Open source reporting on projects

Last Wednesday, I had the opportunity to travel again with Green Empowerment and check out the water project in progress in the community of Suro Antivo. Through a combination of municipal and foundation funds, the small collection of houses is finally going to receive safe and reliable water access to their households. To date, most families have to get their water from unimproved sources. There are two tanks being built, and one being refurbished, which will supply water to each house through a gravity-fed system:

Under Construction

Old and new



The kicker at the moment is that the lady who owns the land for one of the tanks (most immediately above) now doesn’t want water being taken off her land for the community’s use. Her husband signed an agreement 14 years ago supposedly, but the widow was reportedly never aware of the contract. A bit of the disagreement:

My reason for being in Cajamarca this month is to solidify Oregon Direct Action‘s (ODA) project for the month of July. ODA is a student organization I started last May with Shane Lofgren and a few others. It’s based off of my experiences with Whitman Direct Action and concepts around an open source organization. Our goal is to bridge the gaps between education and international development, and use 12 months of effort from ambitious undergraduates to help solve some of the world’s most basic issues. In my opinion, though, it shouldn’t require a month of groundwork to figure out how we can contribute to efforts in San Pablo.

On Thursday, I had the chance to speak for an hour with Mark and Vinay of an innovative organization called Akvo. It’s goal is to open and simplify the reporting around water and sanitation projects and, in the process, improve the capacity of development organizations to achieve their goals. In my opinion, open source means transparency but it also means, and more importantly, open collaboration. By actively publishing what you’re working on, both the successes and challenges, you’re lending the opportunity for others to take part of the project too.

The first thing to address, however, is the paradigm shift from closed to open. In many sectors, it’s a scary thought to go from only publishing information through a communications manager (or some sort of filter) to making as much data available as possible. My opinion is, and I’ll get to this more in a later piece, that transparency is actually a competitive advantage, and that the first organizations to be as transparent as possible will gain an edge. Funders will become addicted to the wealth of information they have to make their decisions, and organizations that open up an order of magnitude more information for the funder to manipulate will be more desirable. Openness builds trust. The way that Akvo is going to be able to “sell” this, however, is by being able to attach some sort of economic benefit to their really simple, open reporting, both in the ability of the organization to generate more funding and also the value in open collaboration with peers, “pro-ams”, and other interested parties.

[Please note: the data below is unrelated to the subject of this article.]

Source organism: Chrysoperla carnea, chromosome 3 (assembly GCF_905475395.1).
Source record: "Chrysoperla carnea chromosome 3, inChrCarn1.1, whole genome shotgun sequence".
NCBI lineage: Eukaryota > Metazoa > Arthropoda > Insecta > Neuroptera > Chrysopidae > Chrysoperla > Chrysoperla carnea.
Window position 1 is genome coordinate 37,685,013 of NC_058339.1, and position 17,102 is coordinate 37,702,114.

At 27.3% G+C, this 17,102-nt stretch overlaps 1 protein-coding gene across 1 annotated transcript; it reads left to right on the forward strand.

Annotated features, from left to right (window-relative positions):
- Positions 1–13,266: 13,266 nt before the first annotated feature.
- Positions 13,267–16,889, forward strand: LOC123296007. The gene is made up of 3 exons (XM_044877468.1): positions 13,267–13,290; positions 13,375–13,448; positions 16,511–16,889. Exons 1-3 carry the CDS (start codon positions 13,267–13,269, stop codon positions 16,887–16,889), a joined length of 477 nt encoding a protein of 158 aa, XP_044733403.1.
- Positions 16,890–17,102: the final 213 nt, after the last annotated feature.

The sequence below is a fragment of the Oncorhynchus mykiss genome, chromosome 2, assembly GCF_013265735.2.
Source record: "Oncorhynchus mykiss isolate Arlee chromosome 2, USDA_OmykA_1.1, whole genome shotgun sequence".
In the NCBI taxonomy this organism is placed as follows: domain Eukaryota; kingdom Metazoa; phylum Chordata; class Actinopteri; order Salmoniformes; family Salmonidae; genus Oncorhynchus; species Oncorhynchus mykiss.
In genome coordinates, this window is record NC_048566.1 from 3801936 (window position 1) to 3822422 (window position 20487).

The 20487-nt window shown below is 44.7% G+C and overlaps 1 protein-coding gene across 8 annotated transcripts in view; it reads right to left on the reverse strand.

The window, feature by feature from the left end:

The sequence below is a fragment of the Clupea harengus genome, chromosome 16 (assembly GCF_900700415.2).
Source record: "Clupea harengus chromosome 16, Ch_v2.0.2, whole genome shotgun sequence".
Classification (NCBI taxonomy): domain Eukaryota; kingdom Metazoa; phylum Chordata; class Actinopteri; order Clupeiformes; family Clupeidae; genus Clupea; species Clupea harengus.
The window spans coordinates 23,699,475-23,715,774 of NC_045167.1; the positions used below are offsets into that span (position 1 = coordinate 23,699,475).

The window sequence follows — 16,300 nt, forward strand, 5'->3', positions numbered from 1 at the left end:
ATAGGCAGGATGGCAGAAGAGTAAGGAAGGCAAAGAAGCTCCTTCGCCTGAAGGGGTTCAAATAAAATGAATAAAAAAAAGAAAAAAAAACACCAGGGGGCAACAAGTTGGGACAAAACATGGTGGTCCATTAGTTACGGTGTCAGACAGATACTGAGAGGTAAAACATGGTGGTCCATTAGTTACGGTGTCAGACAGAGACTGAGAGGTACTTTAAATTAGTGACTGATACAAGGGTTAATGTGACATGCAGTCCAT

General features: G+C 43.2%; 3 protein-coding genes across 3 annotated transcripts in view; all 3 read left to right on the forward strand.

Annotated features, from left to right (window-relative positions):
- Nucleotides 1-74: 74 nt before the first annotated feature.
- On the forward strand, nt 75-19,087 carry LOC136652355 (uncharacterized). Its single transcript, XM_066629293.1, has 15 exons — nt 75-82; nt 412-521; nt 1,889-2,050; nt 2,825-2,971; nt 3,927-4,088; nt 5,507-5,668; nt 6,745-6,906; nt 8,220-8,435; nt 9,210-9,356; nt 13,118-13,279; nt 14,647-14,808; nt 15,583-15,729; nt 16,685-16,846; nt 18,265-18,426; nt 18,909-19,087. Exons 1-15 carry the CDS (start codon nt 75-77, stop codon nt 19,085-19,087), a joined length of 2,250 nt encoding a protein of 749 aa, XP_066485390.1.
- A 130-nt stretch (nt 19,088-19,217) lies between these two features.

It’s also my opinion that Akvo needs to be able to sell their service in terms of being explicit about problem(s) they solve. This could be a 30 second video or two paragraphs, but I wasn’t able to find anything satisfactory on the website.

The second issue in opening up information, and making project data transparent, is determining the best format and means for doing so. I would start iterative reporting with the tool that comes most naturally: mobile (SMS, images, and video). Once you have a stream of information coming from a project, then you’ve got to figure out the context filters. When we started thinking about this at ODA, we broke down our data into four tiers: team, partners, community, and world. Of course, all of the information would be open and accessible, but there would be different delivery mechanisms (email, RSS, etc.) for ensuring you only received the information you needed.

It would be wonderful if Akvo could be the open database for synthesizing project information; and as a part of the workflow and processes, structure the project information such that it’s in a digestible, relevant format. It would be a project wiki that has: background information on the area (size of the community, primary livelihoods, average income, etc.), where the project currently stands (most recent updates via a blog and wiki), relevant budget and financial documents, podcast stream of reports from the field, and images and video which are geographically connected to the project. The important thing is that this database would be built on open standards. It should be the engine that connects you with the information you need, based on your context.

The advantages to open in reporting are many. Most significant to my situation is the ability for potential collaborators to contribute to development work. I still consider myself a student, I’m only 21, but I would like to break tradition and continue to learn in higher impact settings through experiential education. Just think of all of the essays that get printed and then go into the trash. Instead, that productive capacity should be put towards the really big problems we have in the world. If we could lower barriers for students to get involved with projects like Green Empowerment’s and others, the consequences could be tremendous. I think open sourcing development organizations one step in the right direction.

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